Ministry of Finance
azadi ka amrit mahotsav




Posted On: 31 JAN 2023 1:39PM by PIB Delhi

The Economic Survey 2022-23, tabled by the Minister of Finance and Corporate Affairs, Smt Nirmala Sitharaman, in Parliament today states that as the world recovers from the effects of a global pandemic, and an ongoing war, India prepares to enter it’s Amrit Kaal. This era promises to be one where economic growth is supported by social welfare, where India today is committed to leave no one behind, and ensure that the impact and benefits of its growth and progress reach all in its diverse and expansive populace transcending innumerable cultures, languages, and geographies, constituting the real wealth of the country.

The Economic Survey further states that the focus on social welfare is all the more pertinent in the contemporary scenario as India has adopted the UN SDGs 2030, which are a set of comprehensive, far-reaching, and people-centric universal and transformative goals and targets. Many of these 17 goals concern the social well-being of individuals, resolving as follows: “We resolve, between now and 2030, to end poverty and hunger everywhere; to combat inequalities within and among countries; to build peaceful, just, and inclusive societies; to protect human rights and promote gender equality and the empowerment of women and girls; and to ensure the lasting protection of the planet and its natural resources. We resolve also to create conditions for sustainable, inclusive and sustained economic growth, shared prosperity and decent work for all, taking into account different levels of national development and capacities.”



The Government’s spending on social services has shown a rising trend since FY16 with a focus on many aspects of the social well-being of citizens of the country. The share of expenditure on social services in the total expenditure of the Government has been around 25 per cent from FY18 to FY20. It increased to 26.6 per cent in FY23 (BE). According to the Economic Survey, the social services expenditure witnessed an increase of 8.4% per cent in FY21 over FY20 and another 31.4 per cent increase in FY22 over FY21, being the pandemic years, which required enhanced outlay, especially in the health and education sectors. While the social sector expenditure outlay of the Centre and State governments was 9.15 lakh crore in 2015-16, it has increased steadily to stand at 21.3 lakh crore in FY23 (BE).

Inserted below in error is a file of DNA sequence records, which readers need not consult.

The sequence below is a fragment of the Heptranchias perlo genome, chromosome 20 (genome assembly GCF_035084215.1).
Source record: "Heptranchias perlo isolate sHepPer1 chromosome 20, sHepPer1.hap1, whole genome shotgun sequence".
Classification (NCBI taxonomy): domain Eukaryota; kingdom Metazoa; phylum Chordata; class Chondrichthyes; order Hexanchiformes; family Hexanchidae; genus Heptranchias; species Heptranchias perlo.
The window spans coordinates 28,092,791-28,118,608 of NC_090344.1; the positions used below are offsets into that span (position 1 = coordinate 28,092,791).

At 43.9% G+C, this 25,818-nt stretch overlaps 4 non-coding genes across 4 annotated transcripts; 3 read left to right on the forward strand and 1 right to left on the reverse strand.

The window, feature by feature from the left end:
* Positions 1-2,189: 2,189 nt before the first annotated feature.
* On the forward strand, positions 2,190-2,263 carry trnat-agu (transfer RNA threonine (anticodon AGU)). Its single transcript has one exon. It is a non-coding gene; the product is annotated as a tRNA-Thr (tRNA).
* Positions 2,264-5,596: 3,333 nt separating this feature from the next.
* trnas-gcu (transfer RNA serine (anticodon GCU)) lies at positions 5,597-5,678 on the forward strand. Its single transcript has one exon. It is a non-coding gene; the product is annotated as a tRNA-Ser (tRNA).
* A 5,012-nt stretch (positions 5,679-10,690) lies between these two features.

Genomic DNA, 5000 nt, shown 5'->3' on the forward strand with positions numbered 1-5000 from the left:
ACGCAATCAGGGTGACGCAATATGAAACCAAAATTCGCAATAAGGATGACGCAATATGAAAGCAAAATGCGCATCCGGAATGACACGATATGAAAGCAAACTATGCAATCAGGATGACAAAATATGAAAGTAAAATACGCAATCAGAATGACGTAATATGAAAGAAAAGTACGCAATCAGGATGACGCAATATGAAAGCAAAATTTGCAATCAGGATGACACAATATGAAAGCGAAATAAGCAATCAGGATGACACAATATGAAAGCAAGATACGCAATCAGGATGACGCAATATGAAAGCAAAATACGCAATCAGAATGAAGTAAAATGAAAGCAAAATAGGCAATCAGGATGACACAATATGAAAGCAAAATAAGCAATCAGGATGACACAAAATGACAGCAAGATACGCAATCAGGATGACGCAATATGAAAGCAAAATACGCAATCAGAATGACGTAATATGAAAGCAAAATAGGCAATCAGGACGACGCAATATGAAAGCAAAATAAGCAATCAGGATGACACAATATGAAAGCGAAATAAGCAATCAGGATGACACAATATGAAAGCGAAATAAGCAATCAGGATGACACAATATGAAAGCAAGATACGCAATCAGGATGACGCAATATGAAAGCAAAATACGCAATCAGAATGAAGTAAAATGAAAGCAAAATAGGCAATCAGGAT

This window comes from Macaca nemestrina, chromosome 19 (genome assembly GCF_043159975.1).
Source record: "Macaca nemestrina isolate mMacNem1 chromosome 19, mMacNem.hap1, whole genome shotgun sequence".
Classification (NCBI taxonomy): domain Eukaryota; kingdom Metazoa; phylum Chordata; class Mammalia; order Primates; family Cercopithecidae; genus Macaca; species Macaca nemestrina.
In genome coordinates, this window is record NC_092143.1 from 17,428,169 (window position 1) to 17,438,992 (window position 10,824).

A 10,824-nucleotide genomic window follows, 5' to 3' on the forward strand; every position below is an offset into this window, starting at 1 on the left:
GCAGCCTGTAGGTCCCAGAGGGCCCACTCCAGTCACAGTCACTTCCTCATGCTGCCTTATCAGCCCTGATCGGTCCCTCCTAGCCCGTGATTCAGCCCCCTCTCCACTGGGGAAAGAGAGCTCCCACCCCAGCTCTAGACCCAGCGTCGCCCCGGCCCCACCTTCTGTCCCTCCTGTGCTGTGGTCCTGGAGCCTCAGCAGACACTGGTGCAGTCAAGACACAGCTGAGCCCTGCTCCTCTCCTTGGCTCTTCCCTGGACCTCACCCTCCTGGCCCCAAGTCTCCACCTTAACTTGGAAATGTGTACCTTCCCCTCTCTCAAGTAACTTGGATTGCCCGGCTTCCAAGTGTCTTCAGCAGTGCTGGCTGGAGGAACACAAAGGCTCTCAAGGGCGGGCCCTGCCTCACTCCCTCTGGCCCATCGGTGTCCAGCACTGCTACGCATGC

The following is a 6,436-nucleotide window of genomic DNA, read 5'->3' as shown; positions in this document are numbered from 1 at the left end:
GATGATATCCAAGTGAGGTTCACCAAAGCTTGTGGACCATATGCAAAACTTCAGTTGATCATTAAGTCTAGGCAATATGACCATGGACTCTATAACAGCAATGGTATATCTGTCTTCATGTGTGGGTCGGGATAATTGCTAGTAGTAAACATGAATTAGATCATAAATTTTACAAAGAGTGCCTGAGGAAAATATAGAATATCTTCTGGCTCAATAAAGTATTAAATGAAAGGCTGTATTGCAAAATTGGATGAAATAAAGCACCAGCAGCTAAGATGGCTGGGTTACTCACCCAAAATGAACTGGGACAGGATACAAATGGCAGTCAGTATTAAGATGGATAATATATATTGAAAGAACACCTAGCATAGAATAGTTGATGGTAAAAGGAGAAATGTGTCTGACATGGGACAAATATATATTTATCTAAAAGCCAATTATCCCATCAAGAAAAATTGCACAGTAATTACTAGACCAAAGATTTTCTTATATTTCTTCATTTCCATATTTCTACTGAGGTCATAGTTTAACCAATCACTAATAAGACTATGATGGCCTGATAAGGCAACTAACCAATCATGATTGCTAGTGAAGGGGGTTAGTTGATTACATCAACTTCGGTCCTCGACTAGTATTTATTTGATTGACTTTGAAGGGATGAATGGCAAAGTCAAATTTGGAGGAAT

As per Economic Survey, the share of expenditure on health in the total expenditure on social services, has increased from 21 per cent in FY19 to 26 per cent in FY23 (BE). The Fifteenth Finance Commission, in its report, had recommended that public health expenditure of Union and States together should be increased in a progressive manner to reach 2.5 per cent of GDP by 2025 (FFC report, para 9.41, iii). In keeping with this objective, Central and State Governments’ budgeted expenditure on the health sector reached 2.1 per cent of GDP in FY23 (BE) and 2.2 per cent in FY22 (RE), against 1.6 per cent in FY21.



Poverty is primarily measured in terms of lack of monetary means for a decent living. However, by definition ‘poverty’ has wider implications and leads to multiple disadvantages at the same time – such as poor health or malnutrition, lack of sanitation, clean drinking water or electricity, poor quality of education etc. Multidimensional poverty measures are hence used to create a more comprehensive picture.

The 2022 report of the UNDP on MPI was released in October 2022 and covers 111 developing countries. As regards India, the survey data for 2019-21 has been used. Based on these estimates, 16.4 per cent of the population in India (228.9 million people in 2020) is multidimensionally poor while an additional 18.7 per cent is classified as vulnerable to multidimensional poverty (260.9 million people in 2020).

The findings of the report suggest that in India, 41.5 crore people exited poverty between 2005-06 and 2019-21. It clearly demonstrates that the SDG target 1.2 of reducing at least by half the proportion of men, women, and children of all ages living in poverty in all its dimensions according to national definitions by 2030 is possible to achieve.

AADHAAR for delivery of Social Services:

Aadhaar is an essential tool for social delivery by the State. 318 Central schemes and over 720 state DBT schemes are notified under section 7 of the Aadhaar Act, 2016, and various initiatives like Direct Benefit Transfer, Aadhaar Enabled Payment systems, JAM (Jan-Dhan, Aadhaar, and Mobile) trinity, One Nation One Ration Card, CoWin use Aadhaar for targeted delivery of financial services, subsidies, and benefits.

As per Economic Survey, 135.2 Crore Aadhaar enrollments have been generated, 75.3 crore residents have linked their Aadhaar with ration cards to avail of Ration. It is further stated that 27.9 crore residents linked Aadhaar with cooking gas connection for LPG Subsidy and 75.4 crore bank accounts are linked with Aadhaar, and more than 1500 crore transactions have taken place via Aadhaar Enabled Payment Systems (AePS).

With the overall development of the economy, the concept of quality of life has enlarged to include many more elements than the traditional metrics of income (which determine the availability of basic requirements such as food and shelter) and education levels. It now encompasses access to clean drinking water, sanitation, employment prospects, health care, social security, connectivity, etc. All these together determine the quality of life. Hence the focus on social life aims to achieve the vision of “Sabka Sath, Sabka Vikas and Sabka Vishwas”.



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